The primary motivation for the bounties seems to be the release of a supposed audio tape of a very much alive Saddam Hussein. Recorded by Al-Jazeera over the phone, the voice could be the Bush administrations worst nightmare on the ground in Iraq. The voice claimed that the tape was made on June 14. The much hoped-for-dead-dictator took credit for the increased attacks and promises. Much to everyones disappointment, the voice also said, "I am still present in Iraq. He also said that other former Iraqi leaders are still in the country. If true or otherwise believed by the average Iraqi, this could seriously undermine the entire U.S. effort.
The specter of an unseen Saddam Hussein and still potent secret police could terrify the civilian population, even force some of it to join the ranks of the attackers, only if to hedge their bets with a public demonstration of loyalty to the former tyrant. After all, the Americans have a habit of running out on allies that they no longer want or cant afford. Ask the Kurds to the north or the Shiites in the south.
The voice on the tape also tried to explain the quick American victory. "We have sacrificed the government but we will not sacrifice our principles or surrender
Later, the voice calls for another Muslim standard, the Jihad, against the invaders.
But this seemed to have some merit. At a U.S. base 55 miles north of Baghdad, 18 American soldiers were wounded, two seriously, when a salvo of four mortar rounds hit inside the compound. A mortar is a crew-served weapon, and it takes considerable support and organization to put into the field.
And, on Saturday, an explosion ripped through the city of Ramadi, killing seven newly graduated police recruits and wounding about 54 other people. The recruits had been participating in a U.S. training program.
But the problem with the bounty could be that Saddam and sons are worth considerably more than these figures. And, if they are hiding out inside the Sunni triangle, Husseins home territory, no one there is likely to rat them out. This is where the former ruling Ba'ath Party had its strongest support.
The $25 million bounty on the head of Osama Bin Laden has seen no success. Nothing has turned up but dozens, if not hundreds, of private military contractors crawling all over the countryside and annoying the drug traffickers.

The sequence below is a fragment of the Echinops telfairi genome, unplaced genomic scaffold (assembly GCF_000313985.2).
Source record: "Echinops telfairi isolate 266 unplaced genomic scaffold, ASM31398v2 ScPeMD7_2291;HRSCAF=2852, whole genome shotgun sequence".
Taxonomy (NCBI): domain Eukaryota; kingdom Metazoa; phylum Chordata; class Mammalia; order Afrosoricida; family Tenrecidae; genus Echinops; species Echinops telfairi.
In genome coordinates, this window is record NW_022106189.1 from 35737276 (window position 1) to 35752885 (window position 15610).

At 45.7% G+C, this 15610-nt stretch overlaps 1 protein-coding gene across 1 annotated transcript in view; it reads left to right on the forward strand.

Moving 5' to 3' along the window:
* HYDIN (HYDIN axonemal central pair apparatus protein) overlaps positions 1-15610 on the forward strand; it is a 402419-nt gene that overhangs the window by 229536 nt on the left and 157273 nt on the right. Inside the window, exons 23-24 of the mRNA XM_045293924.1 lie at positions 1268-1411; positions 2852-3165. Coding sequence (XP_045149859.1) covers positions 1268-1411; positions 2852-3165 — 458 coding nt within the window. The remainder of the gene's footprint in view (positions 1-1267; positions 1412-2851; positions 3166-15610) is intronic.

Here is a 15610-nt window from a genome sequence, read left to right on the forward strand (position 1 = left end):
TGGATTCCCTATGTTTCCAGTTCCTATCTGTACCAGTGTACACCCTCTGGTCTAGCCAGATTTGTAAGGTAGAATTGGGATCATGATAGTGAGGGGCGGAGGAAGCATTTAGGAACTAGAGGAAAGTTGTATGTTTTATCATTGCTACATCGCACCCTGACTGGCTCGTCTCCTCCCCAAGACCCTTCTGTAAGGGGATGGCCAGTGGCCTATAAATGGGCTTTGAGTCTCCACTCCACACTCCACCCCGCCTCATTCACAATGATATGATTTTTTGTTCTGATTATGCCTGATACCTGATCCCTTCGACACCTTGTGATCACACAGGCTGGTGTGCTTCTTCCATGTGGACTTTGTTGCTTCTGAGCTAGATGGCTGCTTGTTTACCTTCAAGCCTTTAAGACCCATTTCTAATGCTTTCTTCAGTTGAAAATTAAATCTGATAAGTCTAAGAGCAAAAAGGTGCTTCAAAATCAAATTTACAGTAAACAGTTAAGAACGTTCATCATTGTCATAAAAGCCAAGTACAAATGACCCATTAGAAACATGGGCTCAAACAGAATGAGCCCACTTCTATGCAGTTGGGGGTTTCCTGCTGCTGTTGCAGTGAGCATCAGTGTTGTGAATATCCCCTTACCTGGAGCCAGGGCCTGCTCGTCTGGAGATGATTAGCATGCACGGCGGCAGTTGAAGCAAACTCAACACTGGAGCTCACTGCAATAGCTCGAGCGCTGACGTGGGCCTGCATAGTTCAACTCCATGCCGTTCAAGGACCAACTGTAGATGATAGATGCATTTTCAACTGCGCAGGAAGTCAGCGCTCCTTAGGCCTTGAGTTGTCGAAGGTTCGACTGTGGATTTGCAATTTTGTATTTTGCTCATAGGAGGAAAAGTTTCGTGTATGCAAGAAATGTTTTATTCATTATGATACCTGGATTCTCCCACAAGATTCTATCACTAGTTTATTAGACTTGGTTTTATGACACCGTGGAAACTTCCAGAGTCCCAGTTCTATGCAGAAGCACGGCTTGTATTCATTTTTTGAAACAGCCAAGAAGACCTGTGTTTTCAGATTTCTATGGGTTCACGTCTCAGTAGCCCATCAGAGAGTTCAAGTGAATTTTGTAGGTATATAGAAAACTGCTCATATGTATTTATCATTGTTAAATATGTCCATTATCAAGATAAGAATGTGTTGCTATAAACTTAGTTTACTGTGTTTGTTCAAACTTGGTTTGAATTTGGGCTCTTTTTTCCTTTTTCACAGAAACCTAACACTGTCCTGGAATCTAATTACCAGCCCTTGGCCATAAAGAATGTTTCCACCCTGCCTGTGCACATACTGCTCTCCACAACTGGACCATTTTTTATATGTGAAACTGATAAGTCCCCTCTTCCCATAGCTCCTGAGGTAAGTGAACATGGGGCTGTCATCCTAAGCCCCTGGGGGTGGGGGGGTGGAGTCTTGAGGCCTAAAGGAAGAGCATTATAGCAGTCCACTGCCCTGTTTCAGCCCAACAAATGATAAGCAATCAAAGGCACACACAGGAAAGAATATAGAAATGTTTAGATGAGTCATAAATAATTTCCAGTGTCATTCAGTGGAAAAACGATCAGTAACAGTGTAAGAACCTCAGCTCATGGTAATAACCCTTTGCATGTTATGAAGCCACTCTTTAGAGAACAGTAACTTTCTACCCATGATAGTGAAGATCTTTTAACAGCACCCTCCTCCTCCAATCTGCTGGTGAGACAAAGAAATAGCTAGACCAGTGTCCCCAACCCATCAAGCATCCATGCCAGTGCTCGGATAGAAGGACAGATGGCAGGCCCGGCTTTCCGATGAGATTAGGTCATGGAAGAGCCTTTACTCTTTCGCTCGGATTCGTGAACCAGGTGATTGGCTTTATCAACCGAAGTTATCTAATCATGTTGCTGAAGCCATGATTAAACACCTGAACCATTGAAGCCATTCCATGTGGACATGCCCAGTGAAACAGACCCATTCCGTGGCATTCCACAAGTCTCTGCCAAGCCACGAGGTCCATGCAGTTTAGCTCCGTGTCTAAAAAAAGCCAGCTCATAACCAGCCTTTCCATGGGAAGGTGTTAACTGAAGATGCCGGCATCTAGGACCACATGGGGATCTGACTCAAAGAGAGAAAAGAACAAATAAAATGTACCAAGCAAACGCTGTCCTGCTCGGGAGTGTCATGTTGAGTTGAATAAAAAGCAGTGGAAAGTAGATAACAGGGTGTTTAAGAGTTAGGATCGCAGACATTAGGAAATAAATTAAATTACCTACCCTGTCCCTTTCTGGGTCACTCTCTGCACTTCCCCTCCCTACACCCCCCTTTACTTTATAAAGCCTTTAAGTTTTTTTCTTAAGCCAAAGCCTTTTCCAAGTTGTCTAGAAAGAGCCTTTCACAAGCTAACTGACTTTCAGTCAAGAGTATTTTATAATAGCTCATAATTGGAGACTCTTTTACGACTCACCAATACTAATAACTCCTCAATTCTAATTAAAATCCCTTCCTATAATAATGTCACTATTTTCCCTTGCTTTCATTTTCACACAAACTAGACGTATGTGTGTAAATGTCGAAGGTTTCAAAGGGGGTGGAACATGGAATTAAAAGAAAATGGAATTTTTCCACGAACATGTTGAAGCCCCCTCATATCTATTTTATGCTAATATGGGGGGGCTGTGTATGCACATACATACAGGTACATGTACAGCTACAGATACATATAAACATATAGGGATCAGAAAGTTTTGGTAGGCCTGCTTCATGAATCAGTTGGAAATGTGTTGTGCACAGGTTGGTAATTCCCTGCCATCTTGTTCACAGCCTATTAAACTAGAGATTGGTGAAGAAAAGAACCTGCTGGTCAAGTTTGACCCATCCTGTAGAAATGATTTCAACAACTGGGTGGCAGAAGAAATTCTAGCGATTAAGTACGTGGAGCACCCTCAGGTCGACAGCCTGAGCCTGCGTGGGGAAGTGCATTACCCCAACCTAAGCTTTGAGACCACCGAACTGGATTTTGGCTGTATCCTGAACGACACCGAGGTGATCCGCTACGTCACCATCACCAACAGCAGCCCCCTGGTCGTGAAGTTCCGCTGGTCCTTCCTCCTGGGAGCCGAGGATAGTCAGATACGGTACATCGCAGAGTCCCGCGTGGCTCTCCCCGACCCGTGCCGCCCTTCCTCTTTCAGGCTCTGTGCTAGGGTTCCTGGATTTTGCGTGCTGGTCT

Here at home the Independence Day weekend saw Americans of every stripe enjoying the now traditional, almost mandatory outpouring of Strip Mall Patriotism. But for one U.S. soldier standing guard at the Baghdad Museum, this Independence Day was his last. He was part of the First Armored Division, and was up in the gunners hatch of his Bradley when a sniper shot him.
He was the 67th soldier to die since May 1, when we were told by a victory-flushed President George W. Bush that major combat had ended. Of that total number, 26 have died from hostile fire. The Pentagon sees this death as militarily insignificant. Of course, the dead soldier was not asked if he thought his death was insignificant.
There are about 55,000 American troops inside Baghdad, so the Pentagons seemingly callous attitude can be explained by the lack of serious numbers, much as former secretary of defense Robert McNamara tried to use statistical analysis and number crunching to prove victory and legitimize the war in Vietnam.
North Vietnamese General Vo Nguyen Giap proved McNamaras notion of spreadsheet tactics groundless. Giap pushed his peasant army to legendary military victory while Robert McNamara was banished to the World Bank.
But the Bush administration is not concerned. Secretary of Defense Donald Rumsfeld held one of his now-legendary Pentagon press briefings last Monday to set the record straight. While patronizing assembled reporters from around the globe, Rumsfeld said that leftovers from Hussein's former regime are responsible for the attacks. He claimed that they were part of a terrorist network, but argued against the feared guerrilla war and the casualty-generating meat-grinding quagmire that an insurgency would produce.
There are so many cartoons where people, press people, are saying, Is it Vietnam yet? Hoping it is and wondering if it is it isnt its a different time its a different era its a different place
The secretary is correct about that. Unfortunately, the color of spilled blood never changes.
(Editors note: sources for this story include the U.S. Department of Defense, Reuters. AFP, The Observer, and SanDiegoChannel.com) By Grady Hawkins
The daytime temperature in Iraqs capital of Baghdad can soar to a sweltering 115 degrees or more nearly every day. But the inside of a patrolling Bradley fighting vehicle can reach a punishing 130. It's high summer in Iraq. But the killing temperatures are only part of a deadly sum. American soldiers and Marines are being attacked, and these attacks are growing in number. U.S. military officials say that there are now about 13 attacks every day. And they are no longer confined to the so-called Sunni Triangle," defined as the area from Baghdad at its eastern base to the now-infamous city of Fallujah at its west. The apex of this triangle is the boyhood home of Saddam Hussein himself, the city of Tirkut, one hundred miles to the north.